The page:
» 06/24/2012, 00.00
Mohammed Morsi, of the Muslim Brotherhood, wins the presidential elections in Egypt
The candidate of the Freedom and Justice party defeated the challenger Ahmed Shafiq with 51% of the vote. Tens of thousands of Islamists take to the streets to celebrate the new president, after 30 years of Mubarak's government. The army threatens to impose a curfew in case of disturbances.
Cairo (AsiaNews/Agencies) - Mohammed Morsi, leader of the Freedom and Justice party (of the Muslim Brotherhood) has won the first presidential elections of the post-Mubarak era. According to official figures published this afternoon by the election commission, he beat his challenger, Shafiq Ahmed, former Premier of the regime and favored by the military, with 51.3% of the vote.
Tens of thousands of supporters of the Muslim Brotherhood and Salafi this morning have crowded the main squares in the country, including Tahrir Square, the symbolic place of the Jasmine revolution. Immediately after the announcement of his victory, the crowd shouted "Allahu Akbar" (God is great) and other Islamist songs, which have now replaced the slogans in favor of democracy, human rights and the Secular State sung by the young protagonists of the Arab Spring. About 2,000 supporters of Ahmed Shafik gathered instead in the district of Nasr City (Cairo), contesting the results of the vote. To avoid clashes between Islamists and supporters of Ahmed Shafiq, the army has deployed thousands of soldiers, announcing that it will impose a curfew in the case of tension.
In a statement, the newly elected president announced he would form an inclusive government comprising all elements of Egyptian society and appealed to all Egyptians, Muslims and Christians, to participate in the construction of the new Egypt. To reassure the minority Coptic Christians, Morsi promised he does not want to turn the country into a theocracy, and that he wishes to respect the rights of other religions, while reserving to Islam a central portion of the Government.
Morsi, 60, studied engineering in the United States. On account of his membership in the Islamist movement, he spent several years in prison during the early years of the Mubarak government. After the fall of the regime, Morsy collaborated in founding the Justice and Freedom Party, the political expression of the Islamic movement that won the parliamentary elections, which were recently annulled, with more than 50% of the vote. He replaced in the Egyptian presidential race Kairat al-Shater, the architect of the campaign of the Muslim Brotherhood, who was prevented from running because he is an ex-con.
The results of the presidential vote were to already have been announced on June 22, but the Election Commission preferred to wait because of tensions between Islamists and the army, after the cancellation of the parliamentary elections also won by the Islamists. Fearing another victory for the Muslim Brotherhood, on June 17 - a few hours before the closure of the polling stations - the army passed an amendment reducing the powers of the president and giving the military the power to appoint a new Constituent Assembly, manage foreign funding and call new parliamentary elections.
Hopes and fears of the international community concerning the new Egyptian president Morsi
The Head of State has initiated consultations to form the government. Washington "will continue" the process of "transition". Israel asks that the peace agreements be respected. From Palestine, requests for support under the banner of their "blood ties". The congratulations of the Arab and Gulf countries; the silence of Saudi Arabia.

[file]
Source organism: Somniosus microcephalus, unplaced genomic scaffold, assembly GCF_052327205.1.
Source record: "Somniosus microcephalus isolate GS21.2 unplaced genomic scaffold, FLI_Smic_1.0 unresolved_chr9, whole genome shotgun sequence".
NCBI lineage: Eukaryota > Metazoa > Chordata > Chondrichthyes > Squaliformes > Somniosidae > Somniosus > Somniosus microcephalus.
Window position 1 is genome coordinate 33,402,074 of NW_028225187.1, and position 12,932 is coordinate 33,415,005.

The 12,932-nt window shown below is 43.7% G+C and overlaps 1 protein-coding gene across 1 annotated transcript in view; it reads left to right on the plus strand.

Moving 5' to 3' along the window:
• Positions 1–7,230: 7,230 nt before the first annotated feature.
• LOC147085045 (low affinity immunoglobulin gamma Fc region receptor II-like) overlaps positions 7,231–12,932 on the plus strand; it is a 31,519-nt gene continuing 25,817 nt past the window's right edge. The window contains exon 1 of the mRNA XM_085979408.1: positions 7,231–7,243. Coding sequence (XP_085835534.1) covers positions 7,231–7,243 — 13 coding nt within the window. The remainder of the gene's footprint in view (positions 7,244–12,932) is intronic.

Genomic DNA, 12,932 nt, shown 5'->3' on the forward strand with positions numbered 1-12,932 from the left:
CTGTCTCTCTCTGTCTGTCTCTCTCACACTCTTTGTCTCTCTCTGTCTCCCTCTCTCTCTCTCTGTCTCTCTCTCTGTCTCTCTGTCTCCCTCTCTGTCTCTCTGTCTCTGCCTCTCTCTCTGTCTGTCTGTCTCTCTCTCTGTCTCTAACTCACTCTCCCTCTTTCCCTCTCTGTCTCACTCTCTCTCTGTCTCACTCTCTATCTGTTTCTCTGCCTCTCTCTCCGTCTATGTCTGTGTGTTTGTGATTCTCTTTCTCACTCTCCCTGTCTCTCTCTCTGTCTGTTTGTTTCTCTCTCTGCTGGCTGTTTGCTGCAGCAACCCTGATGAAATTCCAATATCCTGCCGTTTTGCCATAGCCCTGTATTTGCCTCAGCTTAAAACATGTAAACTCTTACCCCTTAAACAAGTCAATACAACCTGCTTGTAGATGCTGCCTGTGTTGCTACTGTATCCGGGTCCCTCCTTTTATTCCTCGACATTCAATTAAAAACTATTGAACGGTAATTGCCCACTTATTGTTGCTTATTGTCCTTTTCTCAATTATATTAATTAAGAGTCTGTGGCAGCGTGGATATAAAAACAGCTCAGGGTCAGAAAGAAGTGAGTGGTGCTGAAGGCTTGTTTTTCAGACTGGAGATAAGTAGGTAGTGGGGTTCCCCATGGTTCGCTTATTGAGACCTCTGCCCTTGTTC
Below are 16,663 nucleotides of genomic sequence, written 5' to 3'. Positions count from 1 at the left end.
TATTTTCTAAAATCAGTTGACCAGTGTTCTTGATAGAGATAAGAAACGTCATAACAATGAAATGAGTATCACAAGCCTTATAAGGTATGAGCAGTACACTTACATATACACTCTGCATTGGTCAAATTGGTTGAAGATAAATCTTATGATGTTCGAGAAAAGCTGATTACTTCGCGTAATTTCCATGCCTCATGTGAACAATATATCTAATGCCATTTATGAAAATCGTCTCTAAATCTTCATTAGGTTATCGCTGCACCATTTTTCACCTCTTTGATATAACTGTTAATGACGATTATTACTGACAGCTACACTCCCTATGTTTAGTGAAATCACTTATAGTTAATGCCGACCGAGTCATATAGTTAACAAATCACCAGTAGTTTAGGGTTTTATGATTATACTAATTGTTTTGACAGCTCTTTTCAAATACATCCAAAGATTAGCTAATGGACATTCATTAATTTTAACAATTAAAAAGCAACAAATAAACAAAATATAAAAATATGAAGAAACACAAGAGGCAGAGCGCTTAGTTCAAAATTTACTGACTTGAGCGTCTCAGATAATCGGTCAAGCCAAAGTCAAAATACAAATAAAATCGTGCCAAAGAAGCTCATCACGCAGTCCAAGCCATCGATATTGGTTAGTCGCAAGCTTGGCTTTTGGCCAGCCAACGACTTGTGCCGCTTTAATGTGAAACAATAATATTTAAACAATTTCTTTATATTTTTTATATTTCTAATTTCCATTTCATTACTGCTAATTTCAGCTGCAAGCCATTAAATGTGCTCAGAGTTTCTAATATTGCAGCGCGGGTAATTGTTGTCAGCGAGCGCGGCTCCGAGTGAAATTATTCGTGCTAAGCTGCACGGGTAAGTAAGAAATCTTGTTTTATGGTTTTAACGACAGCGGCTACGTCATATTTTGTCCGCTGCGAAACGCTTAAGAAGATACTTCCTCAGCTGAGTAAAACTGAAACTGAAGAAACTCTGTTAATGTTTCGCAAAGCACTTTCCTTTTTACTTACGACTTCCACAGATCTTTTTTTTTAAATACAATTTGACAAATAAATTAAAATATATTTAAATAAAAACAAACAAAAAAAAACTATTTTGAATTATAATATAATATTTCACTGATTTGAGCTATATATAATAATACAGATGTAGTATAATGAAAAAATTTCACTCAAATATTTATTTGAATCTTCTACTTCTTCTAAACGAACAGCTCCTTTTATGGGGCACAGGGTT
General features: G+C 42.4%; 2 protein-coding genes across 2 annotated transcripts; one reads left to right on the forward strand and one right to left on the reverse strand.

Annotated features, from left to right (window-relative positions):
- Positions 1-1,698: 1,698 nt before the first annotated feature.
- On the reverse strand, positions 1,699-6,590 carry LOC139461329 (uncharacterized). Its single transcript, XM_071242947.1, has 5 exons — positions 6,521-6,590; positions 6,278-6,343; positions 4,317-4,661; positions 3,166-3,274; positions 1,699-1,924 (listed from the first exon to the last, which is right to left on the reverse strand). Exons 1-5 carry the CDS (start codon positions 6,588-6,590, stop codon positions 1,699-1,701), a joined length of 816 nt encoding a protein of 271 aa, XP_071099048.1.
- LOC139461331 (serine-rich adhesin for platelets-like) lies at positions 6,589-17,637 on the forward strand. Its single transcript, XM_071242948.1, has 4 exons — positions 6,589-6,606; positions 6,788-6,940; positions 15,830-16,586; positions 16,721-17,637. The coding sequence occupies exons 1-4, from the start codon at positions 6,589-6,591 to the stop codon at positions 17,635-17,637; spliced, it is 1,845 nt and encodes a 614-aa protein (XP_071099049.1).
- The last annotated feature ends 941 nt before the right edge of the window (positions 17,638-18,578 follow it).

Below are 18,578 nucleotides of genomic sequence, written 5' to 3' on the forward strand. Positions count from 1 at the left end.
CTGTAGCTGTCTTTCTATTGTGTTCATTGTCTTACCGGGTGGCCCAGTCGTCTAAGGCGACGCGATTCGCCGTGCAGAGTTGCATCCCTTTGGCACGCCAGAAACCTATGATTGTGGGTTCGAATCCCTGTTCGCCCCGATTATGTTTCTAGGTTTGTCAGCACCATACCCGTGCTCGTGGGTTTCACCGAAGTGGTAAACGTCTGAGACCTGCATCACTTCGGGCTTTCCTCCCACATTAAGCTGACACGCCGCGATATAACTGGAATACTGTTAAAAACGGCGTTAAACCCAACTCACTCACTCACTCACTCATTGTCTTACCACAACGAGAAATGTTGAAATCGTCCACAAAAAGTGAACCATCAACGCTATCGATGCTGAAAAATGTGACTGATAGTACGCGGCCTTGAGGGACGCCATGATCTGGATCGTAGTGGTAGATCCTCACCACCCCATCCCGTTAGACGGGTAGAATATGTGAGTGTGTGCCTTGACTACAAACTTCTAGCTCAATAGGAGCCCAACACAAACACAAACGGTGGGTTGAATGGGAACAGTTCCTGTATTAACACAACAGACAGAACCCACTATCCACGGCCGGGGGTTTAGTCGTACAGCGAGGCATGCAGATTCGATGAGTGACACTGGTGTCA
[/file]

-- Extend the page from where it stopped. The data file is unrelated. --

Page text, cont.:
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Al-Azhar’s double game to Islamize Egypt and maintain power
In recent years the authorities of the most important Sunni university, supported the youth of the revolution and are now with the Muslim Brotherhood. For the great scholar of Islam Fr. Samir Khalil Samir, such behavior is typical of the University, which has always supported those who govern. The new constitution based on Sharia will not transform Egypt into an Islamic state, for now. It takes advantage of the ignorance of a population that only trusts imams, all formed by al-Azhar. The document is primarily a ideological move by Islamists to appear like "real Muslims" before the Islamic world. Sharia, Islam, religion reassure the population. The future game of the Muslim Brotherhood and of Islam itself will evolve in the coming months on specific topics: jobs, the economy and development.
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Tens of thousands of people have been thronging the streets for days. The results of the first clashes with the police is already two dead and one seriously injured. The demonstrators: "A revolution to save the revolution." André Azzam, an Egyptian journalist, explains to AsiaNews the climate these days in the capital, which after a year is back in the hands of pro-democracy movements. More than 50% of the population is tired of Islamists accused of having brought the country to the brink of civil war. The eerie silence of the military leadership which has passed into the hands of the Muslim Brotherhood. Islamists warn the democrats: "Do not play with fire."
Young Muslim: We can only rebuild Egypt together with Christians
Mohamed Elhariry, a young businessman in Cairo, reveals the on the ground reality of life in recent months in Egypt. The young man says the Muslim Brotherhood "have lied to everyone, they never wanted a democratic state. The real Egypt is multi-denominational".
Law to stifle protest and demonstrations
The goal is to stop protest against the constitutional referendum manipulated by the Muslim Brotherhood. The military junta still has to approve the decree. Many fear an agreement between extremists and the army to maintain the country’s stability at the cost of freedom and democracy.
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